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The year was 1984 and the Digital Age was just dawning at the Eastman Kodak Company.

A passion for creating images, my fascination with the creative potential of the computer and a new position at Kodak all came together at this point in time, becoming the catalyst for my decades long journey of exploration into digital media.

In June of 1984, I purchased one of the original Macintosh 128K computers, justifing it as a needed expense for my part-time freelance photo business. I wanted to be able to create professional looking documents. I knew from the first moment I saw the sales guy lasso that sneaker in MacPaint and drag it around the screen, that this machine had numerous other creative applications (or... at least the potential once software was written for it).

Early in 1986, I became a member of Kodak's brand new Electronic Photography Division when the Consumer Electronics Division renamed itself. This would put me in the right place, at the right time, to witness photographic history in the making. Here I not only observed, but actively participated in the painful process of taking cutting edge technologies and turning them into the digital imaging products that we now take for granted. At the time, Kodak was pursuing an analog imaging path based on video recording technology and the ill fated Still Video Floppy.

By this time, I'd already been scanning photos into my home Mac for a year, and I saw the coming convergence of computers and imaging as few others did. My developing skills as a computer illustrator, would lead to me becoming the primary document creator and conceptual artist for EPD's Advanced Development Group. I had a Mac on my work desk, when few others in the division were even using PC's. Only managers or a few software engineer had PC's, I was just a technician. Originally, I was tasked with creating illustrations for management presentations, but also began drafting my own product proposals, as well as all the protocol documents, software flow diagrams, interface designs and many other documents through the remainder of the 80's. For five years, I shared a cubicle wall with Steve Sasson and didn't know he had invented the digital camera ten years earlier.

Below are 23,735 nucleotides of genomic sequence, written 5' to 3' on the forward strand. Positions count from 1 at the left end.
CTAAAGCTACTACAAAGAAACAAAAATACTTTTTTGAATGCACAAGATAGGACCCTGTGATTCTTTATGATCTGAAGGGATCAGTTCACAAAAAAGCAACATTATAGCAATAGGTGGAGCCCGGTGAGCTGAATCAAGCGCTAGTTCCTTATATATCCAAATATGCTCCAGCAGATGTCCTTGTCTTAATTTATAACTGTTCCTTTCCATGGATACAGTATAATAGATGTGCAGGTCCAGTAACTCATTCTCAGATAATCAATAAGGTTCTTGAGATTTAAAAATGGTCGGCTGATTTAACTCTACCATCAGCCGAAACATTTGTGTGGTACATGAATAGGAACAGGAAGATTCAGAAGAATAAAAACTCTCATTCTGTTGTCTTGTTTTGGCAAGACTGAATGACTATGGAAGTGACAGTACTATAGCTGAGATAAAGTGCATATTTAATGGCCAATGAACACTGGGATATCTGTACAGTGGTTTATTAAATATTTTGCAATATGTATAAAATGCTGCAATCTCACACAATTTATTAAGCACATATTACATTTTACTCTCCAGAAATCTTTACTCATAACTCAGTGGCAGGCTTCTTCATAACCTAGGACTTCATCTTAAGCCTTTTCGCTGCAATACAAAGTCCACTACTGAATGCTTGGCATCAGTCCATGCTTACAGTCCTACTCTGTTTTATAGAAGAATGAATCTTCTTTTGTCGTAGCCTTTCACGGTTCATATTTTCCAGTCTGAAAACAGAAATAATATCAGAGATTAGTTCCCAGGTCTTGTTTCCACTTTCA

A CD-ROM full of MacPaint, MacWrite, MacDraw, Word, Illustrator, and Pagemaker files (my backups) from that period has enabled me to begin to tell the story of how digital imaging evolved at Kodak. Conveniently, the computer had nicely time stamped each file at the moment of it's creation providing the timeline necessary for me to tell that story now.

The story also highlights the extremely difficult struggle we faced trying to impart our vision of the future of photography upon the Kodak corporate hierarchy, a culture that has proven over the years to be highly resisitant to change.

My digital history is packed with pictures, illustrations, descriptions and stories of the hardware and software products I've had an opportunity to work, play and beta test over the years. There are also product proposals, product designs, concept illustrations and even art pieces that I have created using many of these early digital products, including some very early digital images, animations, digitizer samples, Hypercard stacks, and more.
(still a work in progress)

For almost two decades now, I've been surfing the waves of cutting-edge technologies in digital imaging. From a variety of roles in quality assurance, systems analysis, product development, software design, educational development, and technical support, all which provided me access to the latest hardware and software tools.

That access allowed me, during my "leisure" hours, to explore the creative possibilities that these many tools offered. Visit my Virtual Gallery where you can view my images, many of which were created over the course of thousands of very late nights.

After twenty-seven years at Kodak, I had pretty much decided it was time to move on. Digital photography was now a mature technology and with the closure of Dynamic Imaging (lenticular imaging group) there was little left that offered a challenge and would be enjoyable. In September of 2001, I left Kodak so that I could devote all my time to doing what I love, making 3D images.

These days I'm focusing on creating 3D lenticular art and converting older digital works of mine for 3D presentation. However, it is an expensive and resource intensive process that has taken me the last few years to achieve a suitable solution for presentation. Thanks to new print materials and LED technology the materials are finally at hand and I will soon begin to exhibit these works in the way I envisioned.

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This page last updated Saturday, December 13, 2014
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